• Placement: Your propane fire pit’s installation guidelines will inform you regarding the ideal and safest location. Generally speaking, the fire pit should not be placed directly next to your home or your screened enclosure. Installing your fire pit too close to either is a fire hazard. The fire pit should be place at least three feet away from all screens, walls, and windows.
  • Flooring: Consider the type of flooring on your porch. Make sure that your fire pit is positioned on either a fire-retardant rug or hearth pad, especially if your porch has wood, vinyl, composite, or any other type of combustible flooring. Overall, brick, concrete, and stone are the safest flooring options.
  • Ventilation: Propane fire pits need an open area for sufficient ventilation. Adhere to the specific guidelines outlined by the manufacturer regarding the minimum number of walls that can be screened-in. As previously mentioned, most require at least three screened walls, while others allow only two. Regardless, a porch that has three solid walls and one screened wall does not allow for enough ventilation.
  • Upkeep: Before each lighting of your fire pit, it’s important that you perform any necessary maintenance and upkeep, including emptying the pit of all debris and soot build-up. When you light a fire pit that is dirty or full of debris, a fire can result. Do not throw foreign items into the fire pit, always shut off the propane each session, and never leave it unattended while lit. For optimum safety, always keep a fire extinguisher nearby in the unlikely event of an emergency.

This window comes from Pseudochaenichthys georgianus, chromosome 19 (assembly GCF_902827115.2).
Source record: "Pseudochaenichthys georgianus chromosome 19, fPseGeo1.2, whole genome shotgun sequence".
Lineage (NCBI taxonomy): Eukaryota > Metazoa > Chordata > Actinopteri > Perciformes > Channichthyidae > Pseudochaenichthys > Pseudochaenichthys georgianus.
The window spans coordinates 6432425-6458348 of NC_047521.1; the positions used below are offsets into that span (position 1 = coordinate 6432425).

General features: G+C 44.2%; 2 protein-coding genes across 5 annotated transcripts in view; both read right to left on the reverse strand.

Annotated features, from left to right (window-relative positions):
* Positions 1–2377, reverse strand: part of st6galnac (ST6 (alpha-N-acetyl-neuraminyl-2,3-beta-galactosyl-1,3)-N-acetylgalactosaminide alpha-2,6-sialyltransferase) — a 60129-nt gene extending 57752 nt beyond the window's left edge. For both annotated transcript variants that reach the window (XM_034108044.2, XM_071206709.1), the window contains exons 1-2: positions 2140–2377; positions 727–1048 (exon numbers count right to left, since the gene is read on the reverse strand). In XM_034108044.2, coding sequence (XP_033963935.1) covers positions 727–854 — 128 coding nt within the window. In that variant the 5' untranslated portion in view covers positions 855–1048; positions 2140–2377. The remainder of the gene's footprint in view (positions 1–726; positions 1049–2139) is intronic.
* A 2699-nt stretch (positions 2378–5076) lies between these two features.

Note: You should also make sure that you check with your city’s codes and regulations to ensure that you are abiding by their guidelines regarding ventilation, location, and placement. The specific propane fire pit that you purchase must also be pre-approved by your city.

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Related Questions

What are the safest fire pits?

Propane or natural gas fire pits that are made with durable and safe materials are the safest fire pits. Make sure to choose fire pits that have either CSA (Canadian Standards Association) or UL (Underwriters Laboratory) approval, as these two entities test fire pits to ensure that meet safety standards.

What is the ideal base for a fire pit?

If you’re constructing your own fire pit for your property, stone, brick, or concrete materials are the best option to ensure that your pit is both secure and safe. For gravel, slate, marble, or granite are the best base options as they are durable stones that will absorb heat better than alternatives.

Are gas fire pits safer than wood?

Yes, gas fire pits are typically a lot safer than their wood counterparts. Since gas fire pits do not emit smoke or sparks like traditional wood fires do, there is less of a health and fire hazard. With proper installation and maintenance, you don’t have to worry about any risk of pooling gas.

Jessica Stone
Jessica Stone

Jessica considers herself a home improvement and design enthusiast. She grew up surrounded by constant home improvement projects and owes most of what she knows to helping her dad renovate her childhood home. Being a Los Angeles resident, Jessica spends a lot of her time looking for her next DIY project and sharing her love for home design.